And sadly, all of this economic game of cat and mouse comes with a jaded consumer market left ungrateful and simply wanting and hungry for more. Give us more glitz, glamorous goodies, shiny and slick tricks and baubles all in order to get us to buy–more.
The enticement has become expected.
We have created our very own ravenous consumer monster—a monster of expectation and assumption.
There is no gratitude, rather only ungraciousness and a hunger of wanting more.
If we, the consumer, do not receive our incentive of something for nothing, we rile against the
provider of service and goods.

All of which in turn has lead to a generation that has either forgotten how or never knew how to properly say “Thank You”

I grew up in a place and time when it was expected that if I, as a child, received any sort of present or even the slightest act of kindness, I was expected to offer a hand written thank you.
And don’t think I can’t see you. . . I see you rolling those eyes and I certainly can hear the snide asides of “how archaic” and “who in the world sends a thank you note, let alone actually writes anymore? Who needs to write when all we do is peck on keyboards. . .”

Yes I know, this blog is produced via a keyboard—but trust me I have stationary, I write and I love snail mail! My early years of conditioning and acknowledging the need to offer thanks, leads me to a constant stream of written cards, notes and hopefully an obvious gracious heart.

And as it now appears that I have received a small gift, a free download of a new album by the Boys of Belfast, I need, I want to send a proper Thank You.

And whereas I’m not quite certain as to where I would need to write Bono, or to whether or not he would ever see such a note, I shall use my tiny platform in the blogosphere to offer a heartfelt “thank you” for the “free” album that has mysteriously descended from the proverbial Cloud into my most humble little playlist.

Now whether or not there is an “alternative” reason behind this suddenly “free” kindness, I don’t know nor do I wish to sound ungrateful or assumptive as to motives. As my grandmother would tell me, you just need to write the Thank You note, end of sentence.
so. . .

Dear Mr Bono,
I wish to express here, in this small blog of mine, a humble offering of gratitude. . .
I wish to offer you a heartfelt thank you for. . .
Firstly making music—music which offers hope, joy, soulful examination, lessons of history and most importantly for the assistance of aiding a middle aged woman, who is working her way to the goal of better health, the incentive to simply keep plugging at it. You do all of this by offering the gifts and talents of self by setting your time and skills to the writing and creating the rhythms and beats of a talented music making machine.
Secondly I wish to thank you for the acts of kindness and compassion I know you offer to an ailing world. You unselfishly use your platform to bring recognition and awareness to causes and concerns, as well as a voice to many of the voiceless, in this often tragic and sad world.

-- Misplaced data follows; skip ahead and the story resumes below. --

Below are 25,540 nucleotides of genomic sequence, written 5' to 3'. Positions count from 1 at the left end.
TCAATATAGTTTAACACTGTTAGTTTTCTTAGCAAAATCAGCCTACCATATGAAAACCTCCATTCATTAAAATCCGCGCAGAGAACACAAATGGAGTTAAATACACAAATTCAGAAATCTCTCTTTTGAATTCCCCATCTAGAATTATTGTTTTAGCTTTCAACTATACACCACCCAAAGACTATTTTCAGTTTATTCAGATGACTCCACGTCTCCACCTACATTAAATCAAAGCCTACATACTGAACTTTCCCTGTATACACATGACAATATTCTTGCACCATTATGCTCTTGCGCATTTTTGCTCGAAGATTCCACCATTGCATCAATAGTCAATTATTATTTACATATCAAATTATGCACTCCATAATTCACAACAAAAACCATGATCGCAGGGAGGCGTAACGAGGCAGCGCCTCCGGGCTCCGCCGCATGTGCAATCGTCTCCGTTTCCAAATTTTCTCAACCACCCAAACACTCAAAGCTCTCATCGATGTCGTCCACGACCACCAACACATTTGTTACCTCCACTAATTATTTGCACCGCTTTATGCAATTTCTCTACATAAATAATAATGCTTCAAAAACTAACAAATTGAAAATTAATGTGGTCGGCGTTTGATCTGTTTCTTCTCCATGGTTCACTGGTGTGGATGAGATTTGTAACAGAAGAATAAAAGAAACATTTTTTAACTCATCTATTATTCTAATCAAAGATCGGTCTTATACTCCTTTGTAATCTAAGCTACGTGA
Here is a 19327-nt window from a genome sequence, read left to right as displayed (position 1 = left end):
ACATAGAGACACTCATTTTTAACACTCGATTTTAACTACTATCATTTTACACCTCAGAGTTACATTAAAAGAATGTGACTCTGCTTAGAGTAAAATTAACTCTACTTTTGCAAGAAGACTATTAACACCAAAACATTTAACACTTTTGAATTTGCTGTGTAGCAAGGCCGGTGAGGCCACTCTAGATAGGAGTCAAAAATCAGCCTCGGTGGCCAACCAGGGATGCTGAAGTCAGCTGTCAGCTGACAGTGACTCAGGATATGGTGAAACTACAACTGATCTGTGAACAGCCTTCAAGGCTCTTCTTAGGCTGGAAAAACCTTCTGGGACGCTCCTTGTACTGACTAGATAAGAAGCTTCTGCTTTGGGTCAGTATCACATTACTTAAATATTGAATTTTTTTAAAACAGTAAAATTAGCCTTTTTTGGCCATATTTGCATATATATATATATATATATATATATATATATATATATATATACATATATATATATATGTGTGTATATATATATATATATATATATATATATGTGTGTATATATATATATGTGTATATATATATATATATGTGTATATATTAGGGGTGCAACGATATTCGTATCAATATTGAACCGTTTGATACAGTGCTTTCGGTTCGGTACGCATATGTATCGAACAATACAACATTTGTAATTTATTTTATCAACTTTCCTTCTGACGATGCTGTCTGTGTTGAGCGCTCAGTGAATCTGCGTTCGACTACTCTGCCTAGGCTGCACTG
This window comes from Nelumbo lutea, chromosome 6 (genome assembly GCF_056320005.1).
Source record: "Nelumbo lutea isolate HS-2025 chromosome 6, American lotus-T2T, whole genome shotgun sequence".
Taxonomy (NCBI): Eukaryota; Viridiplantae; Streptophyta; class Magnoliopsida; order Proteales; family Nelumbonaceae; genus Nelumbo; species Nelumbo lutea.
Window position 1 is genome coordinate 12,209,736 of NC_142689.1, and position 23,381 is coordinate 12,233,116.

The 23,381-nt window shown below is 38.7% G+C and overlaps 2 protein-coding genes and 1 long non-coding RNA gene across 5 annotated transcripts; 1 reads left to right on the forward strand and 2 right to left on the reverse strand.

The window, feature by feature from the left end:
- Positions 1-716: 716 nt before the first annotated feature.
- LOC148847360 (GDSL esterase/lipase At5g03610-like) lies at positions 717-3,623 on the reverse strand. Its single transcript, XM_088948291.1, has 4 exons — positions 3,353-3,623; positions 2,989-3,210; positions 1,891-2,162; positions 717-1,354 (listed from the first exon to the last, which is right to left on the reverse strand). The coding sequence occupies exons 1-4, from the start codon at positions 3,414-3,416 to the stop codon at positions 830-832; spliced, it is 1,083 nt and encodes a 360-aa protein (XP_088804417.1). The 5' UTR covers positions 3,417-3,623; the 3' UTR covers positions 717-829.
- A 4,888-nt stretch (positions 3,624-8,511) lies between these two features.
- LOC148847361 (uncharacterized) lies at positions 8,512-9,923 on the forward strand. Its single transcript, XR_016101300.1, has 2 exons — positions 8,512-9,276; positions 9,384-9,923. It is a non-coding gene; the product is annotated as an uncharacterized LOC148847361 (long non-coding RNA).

And Thirdly Mr Bono, thank you for the album you just gave me for simply turning in. . .
Blessings for many more productive years. . .
Sincerely, Cookie

Ode to all the types of mothers

“In the book Soldiers on the Home Front, I was greatly struck by the fact that in childbirth alone, women commonly suffer more pain, illness and misery than any war hero ever does. An what’s her reward for enduring all that pain? She gets pushed aside when she’s disfigured by birth, her children soon leave, hear beauty is gone. Women, who struggle and suffer pain to ensure the continuation of the human race, make much tougher and more courageous soldiers than all those big-mouthed freedom-fighting heroes put together.”
― Anne Frank

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(miniature rose / Julie Cook / 2014)

A happy day of remembrance to all the mothers out there.
To the biological mothers.
To the adopted mothers.
To the sisters who play the role of mother.
To the fathers who play the role of mother.
To the teachers who are mothers to so many.
To the friends who play the role of mother.
To the grandmothers who play the role of mother, again.
To all of those who love,
who work,
who cook,
who clean,
who work some more,
who dry the tears,
who pay the bills,
who bandage the cuts,
who bandage the hearts,
who know to say no,
who yell and scream,
who whisper “I love you”,
who pick up the pieces of the broken lives
who lie awake night after night wondering. . .
wondering where you are,
wondering how to pay the rent,
wondering how to pay your tuition,
wondering how to pay for your uniform,
wondering if you’re safe,
wondering if you’re happy,
wondering if you’re in trouble
wondering if they made the right decision. . .
To the hearts that hold your heart
To those who pray for you each and every day.
To all the mothers in our lives. . .
Thank you.